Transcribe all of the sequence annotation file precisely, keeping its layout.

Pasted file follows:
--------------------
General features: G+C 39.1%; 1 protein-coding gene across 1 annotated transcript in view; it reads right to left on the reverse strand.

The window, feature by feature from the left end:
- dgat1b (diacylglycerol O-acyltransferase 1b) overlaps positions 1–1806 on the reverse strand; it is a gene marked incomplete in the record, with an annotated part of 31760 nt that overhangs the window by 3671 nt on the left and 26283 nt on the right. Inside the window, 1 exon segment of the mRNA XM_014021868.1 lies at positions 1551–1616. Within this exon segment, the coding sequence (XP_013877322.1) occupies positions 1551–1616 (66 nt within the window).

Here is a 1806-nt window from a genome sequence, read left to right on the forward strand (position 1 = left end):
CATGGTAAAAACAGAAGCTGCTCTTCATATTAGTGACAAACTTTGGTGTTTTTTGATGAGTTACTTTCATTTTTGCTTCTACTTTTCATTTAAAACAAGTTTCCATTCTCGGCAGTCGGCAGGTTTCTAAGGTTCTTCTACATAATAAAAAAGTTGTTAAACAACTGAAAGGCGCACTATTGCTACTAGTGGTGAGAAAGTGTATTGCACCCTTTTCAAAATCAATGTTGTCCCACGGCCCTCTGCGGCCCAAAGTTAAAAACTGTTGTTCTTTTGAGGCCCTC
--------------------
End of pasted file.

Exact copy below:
General features: G+C 39.1%; 1 protein-coding gene across 1 annotated transcript in view; it reads right to left on the reverse strand.

The window, feature by feature from the left end:
- dgat1b (diacylglycerol O-acyltransferase 1b) overlaps positions 1–1806 on the reverse strand; it is a gene marked incomplete in the record, with an annotated part of 31760 nt that overhangs the window by 3671 nt on the left and 26283 nt on the right. Inside the window, 1 exon segment of the mRNA XM_014021868.1 lies at positions 1551–1616. Within this exon segment, the coding sequence (XP_013877322.1) occupies positions 1551–1616 (66 nt within the window).

Here is a 1806-nt window from a genome sequence, read left to right on the forward strand (position 1 = left end):
CATGGTAAAAACAGAAGCTGCTCTTCATATTAGTGACAAACTTTGGTGTTTTTTGATGAGTTACTTTCATTTTTGCTTCTACTTTTCATTTAAAACAAGTTTCCATTCTCGGCAGTCGGCAGGTTTCTAAGGTTCTTCTACATAATAAAAAAGTTGTTAAACAACTGAAAGGCGCACTATTGCTACTAGTGGTGAGAAAGTGTATTGCACCCTTTTCAAAATCAATGTTGTCCCACGGCCCTCTGCGGCCCAAAGTTAAAAACTGTTGTTCTTTTGAGGCCCTC